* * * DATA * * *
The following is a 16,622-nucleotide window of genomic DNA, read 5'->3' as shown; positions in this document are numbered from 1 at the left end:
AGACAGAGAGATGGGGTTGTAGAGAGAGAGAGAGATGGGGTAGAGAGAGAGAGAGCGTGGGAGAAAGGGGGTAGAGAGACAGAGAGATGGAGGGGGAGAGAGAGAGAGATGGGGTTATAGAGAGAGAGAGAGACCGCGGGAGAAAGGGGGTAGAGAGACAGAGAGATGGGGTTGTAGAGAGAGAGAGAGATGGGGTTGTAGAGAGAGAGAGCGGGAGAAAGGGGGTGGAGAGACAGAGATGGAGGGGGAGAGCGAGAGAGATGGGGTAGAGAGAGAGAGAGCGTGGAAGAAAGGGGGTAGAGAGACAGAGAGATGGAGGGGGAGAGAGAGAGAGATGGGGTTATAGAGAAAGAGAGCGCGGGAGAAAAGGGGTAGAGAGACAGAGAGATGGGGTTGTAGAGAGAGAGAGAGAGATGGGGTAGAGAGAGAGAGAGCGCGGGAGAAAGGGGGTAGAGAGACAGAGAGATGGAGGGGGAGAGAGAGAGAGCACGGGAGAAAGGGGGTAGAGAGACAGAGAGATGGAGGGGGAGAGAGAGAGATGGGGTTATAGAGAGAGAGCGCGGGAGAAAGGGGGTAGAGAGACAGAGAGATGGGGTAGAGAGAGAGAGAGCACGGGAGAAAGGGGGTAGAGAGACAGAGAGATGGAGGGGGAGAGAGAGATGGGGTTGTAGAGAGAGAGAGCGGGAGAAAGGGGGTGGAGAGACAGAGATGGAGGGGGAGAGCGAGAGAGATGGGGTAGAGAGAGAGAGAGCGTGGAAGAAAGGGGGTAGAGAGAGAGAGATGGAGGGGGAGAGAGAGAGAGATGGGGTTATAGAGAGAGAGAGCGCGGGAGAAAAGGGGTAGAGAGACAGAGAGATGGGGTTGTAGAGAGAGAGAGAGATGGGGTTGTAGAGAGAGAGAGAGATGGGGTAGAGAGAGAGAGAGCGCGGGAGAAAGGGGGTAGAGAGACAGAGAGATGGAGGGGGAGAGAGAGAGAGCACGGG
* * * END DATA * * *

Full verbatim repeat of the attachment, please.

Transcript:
The following is a 16,622-nucleotide window of genomic DNA, read 5'->3' as shown; positions in this document are numbered from 1 at the left end:
AGACAGAGAGATGGGGTTGTAGAGAGAGAGAGAGATGGGGTAGAGAGAGAGAGAGCGTGGGAGAAAGGGGGTAGAGAGACAGAGAGATGGAGGGGGAGAGAGAGAGAGATGGGGTTATAGAGAGAGAGAGAGACCGCGGGAGAAAGGGGGTAGAGAGACAGAGAGATGGGGTTGTAGAGAGAGAGAGAGATGGGGTTGTAGAGAGAGAGAGCGGGAGAAAGGGGGTGGAGAGACAGAGATGGAGGGGGAGAGCGAGAGAGATGGGGTAGAGAGAGAGAGAGCGTGGAAGAAAGGGGGTAGAGAGACAGAGAGATGGAGGGGGAGAGAGAGAGAGATGGGGTTATAGAGAAAGAGAGCGCGGGAGAAAAGGGGTAGAGAGACAGAGAGATGGGGTTGTAGAGAGAGAGAGAGAGATGGGGTAGAGAGAGAGAGAGCGCGGGAGAAAGGGGGTAGAGAGACAGAGAGATGGAGGGGGAGAGAGAGAGAGCACGGGAGAAAGGGGGTAGAGAGACAGAGAGATGGAGGGGGAGAGAGAGAGATGGGGTTATAGAGAGAGAGCGCGGGAGAAAGGGGGTAGAGAGACAGAGAGATGGGGTAGAGAGAGAGAGAGCACGGGAGAAAGGGGGTAGAGAGACAGAGAGATGGAGGGGGAGAGAGAGATGGGGTTGTAGAGAGAGAGAGCGGGAGAAAGGGGGTGGAGAGACAGAGATGGAGGGGGAGAGCGAGAGAGATGGGGTAGAGAGAGAGAGAGCGTGGAAGAAAGGGGGTAGAGAGAGAGAGATGGAGGGGGAGAGAGAGAGAGATGGGGTTATAGAGAGAGAGAGCGCGGGAGAAAAGGGGTAGAGAGACAGAGAGATGGGGTTGTAGAGAGAGAGAGAGATGGGGTTGTAGAGAGAGAGAGAGATGGGGTAGAGAGAGAGAGAGCGCGGGAGAAAGGGGGTAGAGAGACAGAGAGATGGAGGGGGAGAGAGAGAGAGCACGGG